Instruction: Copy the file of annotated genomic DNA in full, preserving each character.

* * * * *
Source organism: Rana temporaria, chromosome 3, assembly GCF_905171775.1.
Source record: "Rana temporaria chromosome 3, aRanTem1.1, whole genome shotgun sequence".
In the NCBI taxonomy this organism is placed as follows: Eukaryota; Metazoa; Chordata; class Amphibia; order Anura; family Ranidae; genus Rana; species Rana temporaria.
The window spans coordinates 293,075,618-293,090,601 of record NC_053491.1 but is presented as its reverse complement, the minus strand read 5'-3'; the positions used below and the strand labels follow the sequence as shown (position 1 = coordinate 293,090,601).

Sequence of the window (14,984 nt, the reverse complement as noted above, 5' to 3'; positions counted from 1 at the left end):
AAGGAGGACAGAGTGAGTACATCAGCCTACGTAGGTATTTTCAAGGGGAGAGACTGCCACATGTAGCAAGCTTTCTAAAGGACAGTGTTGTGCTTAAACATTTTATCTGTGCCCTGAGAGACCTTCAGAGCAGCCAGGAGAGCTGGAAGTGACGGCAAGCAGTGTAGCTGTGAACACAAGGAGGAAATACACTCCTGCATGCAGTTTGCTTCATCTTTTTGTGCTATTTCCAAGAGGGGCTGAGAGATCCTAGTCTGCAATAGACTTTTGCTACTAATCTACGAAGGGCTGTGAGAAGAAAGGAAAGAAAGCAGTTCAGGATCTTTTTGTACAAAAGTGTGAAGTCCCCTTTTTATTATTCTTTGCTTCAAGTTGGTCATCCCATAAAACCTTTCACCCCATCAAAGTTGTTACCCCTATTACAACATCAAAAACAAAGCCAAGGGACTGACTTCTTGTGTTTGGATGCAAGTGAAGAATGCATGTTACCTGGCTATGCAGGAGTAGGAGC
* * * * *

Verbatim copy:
Source organism: Rana temporaria, chromosome 3, assembly GCF_905171775.1.
Source record: "Rana temporaria chromosome 3, aRanTem1.1, whole genome shotgun sequence".
In the NCBI taxonomy this organism is placed as follows: Eukaryota; Metazoa; Chordata; class Amphibia; order Anura; family Ranidae; genus Rana; species Rana temporaria.
The window spans coordinates 293,075,618-293,090,601 of record NC_053491.1 but is presented as its reverse complement, the minus strand read 5'-3'; the positions used below and the strand labels follow the sequence as shown (position 1 = coordinate 293,090,601).

Sequence of the window (14,984 nt, the reverse complement as noted above, 5' to 3'; positions counted from 1 at the left end):
AAGGAGGACAGAGTGAGTACATCAGCCTACGTAGGTATTTTCAAGGGGAGAGACTGCCACATGTAGCAAGCTTTCTAAAGGACAGTGTTGTGCTTAAACATTTTATCTGTGCCCTGAGAGACCTTCAGAGCAGCCAGGAGAGCTGGAAGTGACGGCAAGCAGTGTAGCTGTGAACACAAGGAGGAAATACACTCCTGCATGCAGTTTGCTTCATCTTTTTGTGCTATTTCCAAGAGGGGCTGAGAGATCCTAGTCTGCAATAGACTTTTGCTACTAATCTACGAAGGGCTGTGAGAAGAAAGGAAAGAAAGCAGTTCAGGATCTTTTTGTACAAAAGTGTGAAGTCCCCTTTTTATTATTCTTTGCTTCAAGTTGGTCATCCCATAAAACCTTTCACCCCATCAAAGTTGTTACCCCTATTACAACATCAAAAACAAAGCCAAGGGACTGACTTCTTGTGTTTGGATGCAAGTGAAGAATGCATGTTACCTGGCTATGCAGGAGTAGGAGC